Social media strategy is crucial for your brand… blah blah blah.
We all know this. We’ve all heard the stats. The real issue with the consumer-business relationship that is facilitated by social media is the balance between complete irrelevance and a pure sales pitch.
I’m not saying that sales and genuine engagement are mutually exclusive; indeed, engagement is a means to an end (with the end being fulfilling conversion goals). But organisations that prioritise selling over engagement (or get too trigger-happy with random posts) will probably end up hoist on their own petard.
So how can you nail this tricky concept as flawlessly as some of the most recognisable brands on social media?
First, understand that consumers aren’t silly
Just like girls on Tinder, consumers can recognise weak corporate pick-up lines a mile away. Drop the cheesy come-ons and tired calls-to-action and create genuine content with genuine value. Still don’t get it? Spend a few minutes scrolling through the Facebook page dedicated to calling out corporate clichés.
Next, understand the journey from engagement to conversion
In order to make the most of your social media engagement, you really do have to appreciate and understand how it plays into the bigger picture. Studies show that when used effectively, social channels can:
- Boost website traffic
- Have high lead-to-close rates
- Increase brand awareness for new customers while simultaneously increasing brand loyalty for existing customers.
As an example, a new customer’s journey may look like this:
- Being exposed to shared or paid content on their feed
- Visiting the brand page on social media
- Viewing, identifying with and engaging in other posts
- Visiting the organisation’s website
- Completing website goals (for example, downloading brochures, making an enquiry or purchasing online).
Once you have an understanding of this path, you can work backwards to create valuable content that drives people through the funnel.
Who really #nailedit?
If you have a few minutes, make sure you check out GoPro’s social channels. As the king of user-generated content, every piece they share represents the brand and generates interest – not only are the images themselves incredible (i.e. shareable), they represent everything GoPro claims to be about: adventure, excitement, and quality visuals.
How does this translate to your own strategy?
It’s pretty simple – while not every product or service lends itself to user-generated content, you can certainly involve your audience in a way that is genuine and authentic. If you’re starting out with a small following, don’t be afraid to dedicate some time to creating buyer guides, whitepapers or tips and tricks specific to your niche that you can share without asking for anything in return. Most channels are pay-to-play these days as well, so splashing a few bucks to promote a solid post to your target audience is likely to pay off in the grand scheme of things.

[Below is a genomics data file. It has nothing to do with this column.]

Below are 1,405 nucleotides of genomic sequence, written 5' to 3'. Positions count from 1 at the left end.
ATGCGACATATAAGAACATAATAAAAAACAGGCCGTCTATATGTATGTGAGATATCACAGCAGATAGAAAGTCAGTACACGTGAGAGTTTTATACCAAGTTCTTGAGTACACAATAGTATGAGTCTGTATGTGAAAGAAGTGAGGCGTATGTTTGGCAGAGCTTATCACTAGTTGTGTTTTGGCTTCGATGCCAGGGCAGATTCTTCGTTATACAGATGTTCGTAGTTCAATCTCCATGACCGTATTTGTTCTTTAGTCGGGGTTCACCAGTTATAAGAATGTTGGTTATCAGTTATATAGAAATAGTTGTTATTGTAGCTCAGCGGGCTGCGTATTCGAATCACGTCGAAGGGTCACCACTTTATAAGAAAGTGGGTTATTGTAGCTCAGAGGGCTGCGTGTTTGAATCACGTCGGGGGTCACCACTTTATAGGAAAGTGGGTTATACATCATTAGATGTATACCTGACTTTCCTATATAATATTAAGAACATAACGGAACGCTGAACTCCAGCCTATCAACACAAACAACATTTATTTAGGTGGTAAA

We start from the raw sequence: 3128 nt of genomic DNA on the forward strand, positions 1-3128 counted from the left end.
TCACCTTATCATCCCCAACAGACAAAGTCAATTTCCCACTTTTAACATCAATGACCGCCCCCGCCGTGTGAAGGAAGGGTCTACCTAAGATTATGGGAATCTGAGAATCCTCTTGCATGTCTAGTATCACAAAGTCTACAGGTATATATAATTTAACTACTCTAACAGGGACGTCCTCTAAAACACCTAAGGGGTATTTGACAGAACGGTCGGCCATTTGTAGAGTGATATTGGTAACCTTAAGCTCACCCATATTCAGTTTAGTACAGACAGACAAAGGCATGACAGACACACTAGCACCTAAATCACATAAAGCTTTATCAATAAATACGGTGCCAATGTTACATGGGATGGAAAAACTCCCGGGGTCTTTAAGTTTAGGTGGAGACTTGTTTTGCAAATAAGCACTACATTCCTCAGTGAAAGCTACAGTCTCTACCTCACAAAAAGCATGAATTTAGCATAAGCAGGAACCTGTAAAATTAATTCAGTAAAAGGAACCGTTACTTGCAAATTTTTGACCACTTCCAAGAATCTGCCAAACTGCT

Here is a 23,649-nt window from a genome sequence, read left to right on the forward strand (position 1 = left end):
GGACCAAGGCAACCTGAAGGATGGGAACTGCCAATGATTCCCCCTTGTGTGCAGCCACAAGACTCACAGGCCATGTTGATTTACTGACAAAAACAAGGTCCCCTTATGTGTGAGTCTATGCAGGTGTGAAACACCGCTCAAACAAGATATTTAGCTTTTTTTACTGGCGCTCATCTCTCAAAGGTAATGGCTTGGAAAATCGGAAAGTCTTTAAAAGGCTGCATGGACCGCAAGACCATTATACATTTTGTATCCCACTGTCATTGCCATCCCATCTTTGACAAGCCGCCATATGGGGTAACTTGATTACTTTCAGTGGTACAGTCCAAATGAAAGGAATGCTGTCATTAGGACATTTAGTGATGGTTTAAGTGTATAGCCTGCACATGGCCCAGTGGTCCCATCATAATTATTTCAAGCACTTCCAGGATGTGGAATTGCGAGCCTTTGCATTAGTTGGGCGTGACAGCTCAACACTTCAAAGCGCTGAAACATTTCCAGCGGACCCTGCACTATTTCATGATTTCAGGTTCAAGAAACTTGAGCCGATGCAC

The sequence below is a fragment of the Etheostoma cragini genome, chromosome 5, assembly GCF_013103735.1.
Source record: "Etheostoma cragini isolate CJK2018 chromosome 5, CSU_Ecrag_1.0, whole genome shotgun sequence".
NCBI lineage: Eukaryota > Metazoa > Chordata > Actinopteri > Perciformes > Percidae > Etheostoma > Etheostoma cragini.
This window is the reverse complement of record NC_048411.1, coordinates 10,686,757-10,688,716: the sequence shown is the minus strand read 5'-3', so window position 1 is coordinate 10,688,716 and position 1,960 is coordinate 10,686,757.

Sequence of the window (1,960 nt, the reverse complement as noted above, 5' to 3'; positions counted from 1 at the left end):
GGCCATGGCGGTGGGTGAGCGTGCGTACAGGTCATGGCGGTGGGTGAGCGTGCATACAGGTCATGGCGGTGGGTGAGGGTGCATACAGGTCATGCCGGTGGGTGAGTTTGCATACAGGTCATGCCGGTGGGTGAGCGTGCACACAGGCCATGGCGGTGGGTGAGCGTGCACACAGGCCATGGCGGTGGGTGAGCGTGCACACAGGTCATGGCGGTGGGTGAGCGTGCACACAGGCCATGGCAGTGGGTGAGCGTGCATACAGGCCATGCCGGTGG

- Make a strategy that doesn’t look like a strategy from the outside – people like buying from people, not companies, so an obvious ‘campaign’ approach can be difficult to pull off if you don’t have a full creative team behind you to smooth every rough edge.
- Get inspiration from topics you’ve already seen perform well – let others do the testing for you, then create posts that offer more value for the same material.
- Build rapport with influencers in your niche – name dropping can not only help your brand’s credibility, it can also create opportunities for those influencers to share your content with their network.
- When sharing on your owned platforms (your on-site blog, content hub or anything else that is actually yours), optimise your content for organic traffic.
Before you create a piece of content for social channels, think about these things:
- Is it relevant to my audience?
- Is it new, informative, interesting or important?
- Would your audience be worse off if they didn’t view this piece of content?
- Do both the written and visual components reflect your brand personality and positioning?
- Do you offer value to the reader without expecting something in return?
And if you ever intend to post something that could be controversial (or even just for standard posts!), ask yourself:
- What are the potential consequences of publishing this? Are they outweighed by the anticipated benefits?
Making your mark amongst the memes doesn’t have to be hard! Are you a diehard fan of solid social strategy or do you prefer to wing it?